“The pioneering spirit we see in every astronaut is truly exemplified by this year’s inductees,” said NASA Administrator Jim Bridenstine. “Janet Kavandi and James Buchli represent the best of America’s astronauts, and I congratulate them for achieving this prestigious honor. Each has contributed greatly to the NASA mission, and their efforts have helped lay the groundwork for where we are today — including Janet’s leadership directing Glenn’s Moon to Mars work — as we chart a course for a return of American astronauts to the lunar surface in five years, and eventually on to Mars.”
Bob Cabana, director of NASA’s Kennedy Space Center in Florida and a 2008 inductee, was among the speakers at the ceremony, which took place Saturday at Kennedy Space Center Visitor Complex, and now brings the total number of hall of fame space explorers to 99.
Kavandi was a member of NASA’s 15th class of astronaut candidates, selected in 1994. She is a veteran of three space shuttle missions, serving as a mission specialist on STS-91 in 1998, STS-99 in 2000, and STS-104 in 2001. She has logged more than 33 days in space, traveling more than 13.1 million miles in 535 Earth orbits.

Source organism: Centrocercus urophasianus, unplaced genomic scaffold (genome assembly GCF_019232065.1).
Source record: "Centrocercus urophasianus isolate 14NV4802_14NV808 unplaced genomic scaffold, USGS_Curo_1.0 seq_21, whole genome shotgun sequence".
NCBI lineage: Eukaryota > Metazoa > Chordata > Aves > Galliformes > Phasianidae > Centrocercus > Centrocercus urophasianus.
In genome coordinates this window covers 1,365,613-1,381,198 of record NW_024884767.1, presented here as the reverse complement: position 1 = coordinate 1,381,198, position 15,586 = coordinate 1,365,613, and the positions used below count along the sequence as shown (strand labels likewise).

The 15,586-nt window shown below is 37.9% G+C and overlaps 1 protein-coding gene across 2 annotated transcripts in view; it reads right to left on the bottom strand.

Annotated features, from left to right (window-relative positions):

During her time in the NASA Astronaut Office, Kavandi supported International Space Station payload integration, capsule communications and robotics, and served as deputy chief of the Astronaut Office. She became the director of Glenn in 2016.
Buchli was part of NASA’s 1978 astronaut candidate class. He was a member of the space shuttle support crew for STS-1 and STS-2, both in 1981, and served as on-orbit capsule communicator for STS-2. A veteran of four space flights, Buchli has orbited Earth 319 times, traveling 7.74 million miles over a span of more than 20 days. He served as a mission specialist on STS-51C in 1985, STS-61A in 1985, STS-29 in 1989, and STS-48 in 1991. From March 1989 until May 1992, he also served as deputy chief of the Astronaut Office.
The Astronaut Scholarship Foundation selects astronauts for induction into the U.S. Astronaut Hall of Fame, which was founded more than 30 years ago by the six surviving Mercury 7 astronauts as a venue where space travelers could be remembered and honored.
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